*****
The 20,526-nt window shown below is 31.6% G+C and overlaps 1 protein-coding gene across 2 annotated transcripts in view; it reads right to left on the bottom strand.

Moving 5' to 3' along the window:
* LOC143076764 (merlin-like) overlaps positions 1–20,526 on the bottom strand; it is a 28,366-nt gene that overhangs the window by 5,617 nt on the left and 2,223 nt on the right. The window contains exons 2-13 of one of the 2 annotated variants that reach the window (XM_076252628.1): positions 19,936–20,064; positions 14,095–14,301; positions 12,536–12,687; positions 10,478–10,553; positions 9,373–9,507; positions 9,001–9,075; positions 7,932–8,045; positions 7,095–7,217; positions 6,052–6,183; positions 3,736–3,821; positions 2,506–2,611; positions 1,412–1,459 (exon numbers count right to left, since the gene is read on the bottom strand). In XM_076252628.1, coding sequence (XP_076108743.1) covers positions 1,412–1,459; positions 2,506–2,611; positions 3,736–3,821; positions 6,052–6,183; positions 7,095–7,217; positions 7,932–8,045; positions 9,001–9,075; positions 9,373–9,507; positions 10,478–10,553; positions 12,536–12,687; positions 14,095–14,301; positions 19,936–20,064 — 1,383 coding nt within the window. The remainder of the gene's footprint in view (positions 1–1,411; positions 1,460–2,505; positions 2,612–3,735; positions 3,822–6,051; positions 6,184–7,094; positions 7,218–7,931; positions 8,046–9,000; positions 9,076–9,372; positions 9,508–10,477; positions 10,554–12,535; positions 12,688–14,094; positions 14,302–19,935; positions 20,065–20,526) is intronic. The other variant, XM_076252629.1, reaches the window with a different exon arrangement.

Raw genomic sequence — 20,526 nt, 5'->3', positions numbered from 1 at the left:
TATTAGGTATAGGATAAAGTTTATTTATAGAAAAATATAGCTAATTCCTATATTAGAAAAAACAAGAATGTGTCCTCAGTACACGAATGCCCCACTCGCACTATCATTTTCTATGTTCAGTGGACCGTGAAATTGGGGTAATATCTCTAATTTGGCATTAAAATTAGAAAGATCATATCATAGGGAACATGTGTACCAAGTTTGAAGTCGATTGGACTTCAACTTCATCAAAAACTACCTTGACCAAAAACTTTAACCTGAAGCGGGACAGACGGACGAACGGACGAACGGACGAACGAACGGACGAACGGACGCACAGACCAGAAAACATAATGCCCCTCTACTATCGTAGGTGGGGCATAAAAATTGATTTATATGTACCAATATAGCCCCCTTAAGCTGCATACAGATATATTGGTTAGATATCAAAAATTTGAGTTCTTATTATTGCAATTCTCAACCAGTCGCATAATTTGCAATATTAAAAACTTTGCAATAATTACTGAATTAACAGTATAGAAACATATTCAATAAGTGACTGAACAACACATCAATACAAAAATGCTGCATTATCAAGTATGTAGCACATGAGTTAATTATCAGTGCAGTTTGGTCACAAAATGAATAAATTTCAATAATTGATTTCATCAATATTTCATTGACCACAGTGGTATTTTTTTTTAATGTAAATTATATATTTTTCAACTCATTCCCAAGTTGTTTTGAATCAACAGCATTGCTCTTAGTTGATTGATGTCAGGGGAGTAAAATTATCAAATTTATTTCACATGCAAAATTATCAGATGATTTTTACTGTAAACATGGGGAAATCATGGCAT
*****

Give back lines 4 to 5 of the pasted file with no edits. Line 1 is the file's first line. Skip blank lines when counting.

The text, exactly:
Raw genomic sequence — 20,526 nt, 5'->3', positions numbered from 1 at the left:
TATTAGGTATAGGATAAAGTTTATTTATAGAAAAATATAGCTAATTCCTATATTAGAAAAAACAAGAATGTGTCCTCAGTACACGAATGCCCCACTCGCACTATCATTTTCTATGTTCAGTGGACCGTGAAATTGGGGTAATATCTCTAATTTGGCATTAAAATTAGAAAGATCATATCATAGGGAACATGTGTACCAAGTTTGAAGTCGATTGGACTTCAACTTCATCAAAAACTACCTTGACCAAAAACTTTAACCTGAAGCGGGACAGACGGACGAACGGACGAACGGACGAACGAACGGACGAACGGACGCACAGACCAGAAAACATAATGCCCCTCTACTATCGTAGGTGGGGCATAAAAATTGATTTATATGTACCAATATAGCCCCCTTAAGCTGCATACAGATATATTGGTTAGATATCAAAAATTTGAGTTCTTATTATTGCAATTCTCAACCAGTCGCATAATTTGCAATATTAAAAACTTTGCAATAATTACTGAATTAACAGTATAGAAACATATTCAATAAGTGACTGAACAACACATCAATACAAAAATGCTGCATTATCAAGTATGTAGCACATGAGTTAATTATCAGTGCAGTTTGGTCACAAAATGAATAAATTTCAATAATTGATTTCATCAATATTTCATTGACCACAGTGGTATTTTTTTTTAATGTAAATTATATATTTTTCAACTCATTCCCAAGTTGTTTTGAATCAACAGCATTGCTCTTAGTTGATTGATGTCAGGGGAGTAAAATTATCAAATTTATTTCACATGCAAAATTATCAGATGATTTTTACTGTAAACATGGGGAAATCATGGCAT